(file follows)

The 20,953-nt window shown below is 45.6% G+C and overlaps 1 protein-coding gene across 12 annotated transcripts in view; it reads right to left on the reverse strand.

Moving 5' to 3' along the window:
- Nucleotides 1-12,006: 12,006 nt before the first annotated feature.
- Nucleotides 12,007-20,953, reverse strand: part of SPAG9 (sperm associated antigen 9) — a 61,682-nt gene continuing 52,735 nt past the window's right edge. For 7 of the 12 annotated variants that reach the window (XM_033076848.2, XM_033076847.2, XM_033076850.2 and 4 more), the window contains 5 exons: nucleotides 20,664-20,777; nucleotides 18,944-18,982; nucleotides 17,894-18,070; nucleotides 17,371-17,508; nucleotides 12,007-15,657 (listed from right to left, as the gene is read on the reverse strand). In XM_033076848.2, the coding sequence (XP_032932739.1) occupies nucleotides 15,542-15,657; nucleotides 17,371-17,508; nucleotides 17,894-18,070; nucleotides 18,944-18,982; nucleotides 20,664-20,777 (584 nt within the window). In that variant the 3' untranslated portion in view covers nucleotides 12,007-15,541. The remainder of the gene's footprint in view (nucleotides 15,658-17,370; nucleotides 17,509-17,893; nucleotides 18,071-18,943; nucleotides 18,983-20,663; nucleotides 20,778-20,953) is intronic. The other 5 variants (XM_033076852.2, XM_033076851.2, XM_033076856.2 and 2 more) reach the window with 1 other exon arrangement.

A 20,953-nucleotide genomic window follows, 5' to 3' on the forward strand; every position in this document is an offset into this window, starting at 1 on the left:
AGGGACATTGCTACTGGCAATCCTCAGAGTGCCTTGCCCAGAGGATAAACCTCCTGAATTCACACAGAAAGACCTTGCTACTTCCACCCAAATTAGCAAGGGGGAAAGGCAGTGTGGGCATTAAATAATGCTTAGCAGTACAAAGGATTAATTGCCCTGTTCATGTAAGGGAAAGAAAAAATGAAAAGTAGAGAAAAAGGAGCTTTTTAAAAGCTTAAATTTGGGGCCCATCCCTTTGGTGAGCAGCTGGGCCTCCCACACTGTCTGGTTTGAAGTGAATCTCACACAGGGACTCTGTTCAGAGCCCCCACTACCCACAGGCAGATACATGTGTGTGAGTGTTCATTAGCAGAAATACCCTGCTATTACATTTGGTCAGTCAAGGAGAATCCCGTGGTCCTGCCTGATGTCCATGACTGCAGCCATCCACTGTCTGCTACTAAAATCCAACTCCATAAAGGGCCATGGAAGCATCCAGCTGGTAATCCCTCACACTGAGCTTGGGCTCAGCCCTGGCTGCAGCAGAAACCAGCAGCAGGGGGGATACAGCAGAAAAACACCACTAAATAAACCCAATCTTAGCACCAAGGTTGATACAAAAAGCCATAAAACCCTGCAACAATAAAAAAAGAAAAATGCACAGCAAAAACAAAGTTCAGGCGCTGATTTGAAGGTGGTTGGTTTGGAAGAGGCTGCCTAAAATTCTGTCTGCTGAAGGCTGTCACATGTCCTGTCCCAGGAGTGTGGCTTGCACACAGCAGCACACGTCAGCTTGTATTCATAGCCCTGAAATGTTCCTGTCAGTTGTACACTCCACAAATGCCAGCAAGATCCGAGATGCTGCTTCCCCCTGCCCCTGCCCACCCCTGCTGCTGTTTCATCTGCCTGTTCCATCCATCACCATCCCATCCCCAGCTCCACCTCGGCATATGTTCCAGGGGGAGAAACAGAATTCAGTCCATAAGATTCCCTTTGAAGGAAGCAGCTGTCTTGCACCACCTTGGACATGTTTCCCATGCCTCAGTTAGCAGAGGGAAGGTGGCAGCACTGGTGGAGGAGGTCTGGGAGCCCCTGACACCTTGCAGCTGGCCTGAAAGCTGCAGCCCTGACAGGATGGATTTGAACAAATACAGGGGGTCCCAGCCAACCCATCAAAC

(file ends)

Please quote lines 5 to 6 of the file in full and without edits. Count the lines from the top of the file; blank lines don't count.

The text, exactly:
A 20,953-nucleotide genomic window follows, 5' to 3' on the forward strand; every position in this document is an offset into this window, starting at 1 on the left:
AGGGACATTGCTACTGGCAATCCTCAGAGTGCCTTGCCCAGAGGATAAACCTCCTGAATTCACACAGAAAGACCTTGCTACTTCCACCCAAATTAGCAAGGGGGAAAGGCAGTGTGGGCATTAAATAATGCTTAGCAGTACAAAGGATTAATTGCCCTGTTCATGTAAGGGAAAGAAAAAATGAAAAGTAGAGAAAAAGGAGCTTTTTAAAAGCTTAAATTTGGGGCCCATCCCTTTGGTGAGCAGCTGGGCCTCCCACACTGTCTGGTTTGAAGTGAATCTCACACAGGGACTCTGTTCAGAGCCCCCACTACCCACAGGCAGATACATGTGTGTGAGTGTTCATTAGCAGAAATACCCTGCTATTACATTTGGTCAGTCAAGGAGAATCCCGTGGTCCTGCCTGATGTCCATGACTGCAGCCATCCACTGTCTGCTACTAAAATCCAACTCCATAAAGGGCCATGGAAGCATCCAGCTGGTAATCCCTCACACTGAGCTTGGGCTCAGCCCTGGCTGCAGCAGAAACCAGCAGCAGGGGGGATACAGCAGAAAAACACCACTAAATAAACCCAATCTTAGCACCAAGGTTGATACAAAAAGCCATAAAACCCTGCAACAATAAAAAAAGAAAAATGCACAGCAAAAACAAAGTTCAGGCGCTGATTTGAAGGTGGTTGGTTTGGAAGAGGCTGCCTAAAATTCTGTCTGCTGAAGGCTGTCACATGTCCTGTCCCAGGAGTGTGGCTTGCACACAGCAGCACACGTCAGCTTGTATTCATAGCCCTGAAATGTTCCTGTCAGTTGTACACTCCACAAATGCCAGCAAGATCCGAGATGCTGCTTCCCCCTGCCCCTGCCCACCCCTGCTGCTGTTTCATCTGCCTGTTCCATCCATCACCATCCCATCCCCAGCTCCACCTCGGCATATGTTCCAGGGGGAGAAACAGAATTCAGTCCATAAGATTCCCTTTGAAGGAAGCAGCTGTCTTGCACCACCTTGGACATGTTTCCCATGCCTCAGTTAGCAGAGGGAAGGTGGCAGCACTGGTGGAGGAGGTCTGGGAGCCCCTGACACCTTGCAGCTGGCCTGAAAGCTGCAGCCCTGACAGGATGGATTTGAACAAATACAGGGGGTCCCAGCCAACCCATCAAAC